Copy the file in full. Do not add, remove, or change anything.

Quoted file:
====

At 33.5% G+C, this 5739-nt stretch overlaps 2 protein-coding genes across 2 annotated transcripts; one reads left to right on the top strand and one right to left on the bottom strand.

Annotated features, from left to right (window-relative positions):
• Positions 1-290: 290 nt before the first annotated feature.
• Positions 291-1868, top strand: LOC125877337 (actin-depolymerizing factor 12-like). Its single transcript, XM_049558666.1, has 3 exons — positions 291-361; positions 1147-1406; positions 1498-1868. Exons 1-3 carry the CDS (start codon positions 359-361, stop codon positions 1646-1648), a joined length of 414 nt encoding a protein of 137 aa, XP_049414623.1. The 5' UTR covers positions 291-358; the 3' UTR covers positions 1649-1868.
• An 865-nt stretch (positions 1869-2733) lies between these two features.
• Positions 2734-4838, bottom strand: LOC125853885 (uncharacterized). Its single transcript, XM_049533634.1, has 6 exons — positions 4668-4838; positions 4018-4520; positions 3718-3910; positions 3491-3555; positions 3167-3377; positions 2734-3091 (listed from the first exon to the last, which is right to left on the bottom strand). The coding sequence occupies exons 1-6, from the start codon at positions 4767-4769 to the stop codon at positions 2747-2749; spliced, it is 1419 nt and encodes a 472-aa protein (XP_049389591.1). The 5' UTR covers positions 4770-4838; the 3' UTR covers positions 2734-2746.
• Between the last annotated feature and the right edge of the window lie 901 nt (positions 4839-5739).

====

At 33.5% G+C, this 5739-nt stretch overlaps 2 protein-coding genes across 2 annotated transcripts; one reads left to right on the top strand and one right to left on the bottom strand.

Annotated features, from left to right (window-relative positions):
• Positions 1-290: 290 nt before the first annotated feature.
• Positions 291-1868, top strand: LOC125877337 (actin-depolymerizing factor 12-like). Its single transcript, XM_049558666.1, has 3 exons — positions 291-361; positions 1147-1406; positions 1498-1868. Exons 1-3 carry the CDS (start codon positions 359-361, stop codon positions 1646-1648), a joined length of 414 nt encoding a protein of 137 aa, XP_049414623.1. The 5' UTR covers positions 291-358; the 3' UTR covers positions 1649-1868.
• An 865-nt stretch (positions 1869-2733) lies between these two features.
• Positions 2734-4838, bottom strand: LOC125853885 (uncharacterized). Its single transcript, XM_049533634.1, has 6 exons — positions 4668-4838; positions 4018-4520; positions 3718-3910; positions 3491-3555; positions 3167-3377; positions 2734-3091 (listed from the first exon to the last, which is right to left on the bottom strand). The coding sequence occupies exons 1-6, from the start codon at positions 4767-4769 to the stop codon at positions 2747-2749; spliced, it is 1419 nt and encodes a 472-aa protein (XP_049389591.1). The 5' UTR covers positions 4770-4838; the 3' UTR covers positions 2734-2746.
• Between the last annotated feature and the right edge of the window lie 901 nt (positions 4839-5739).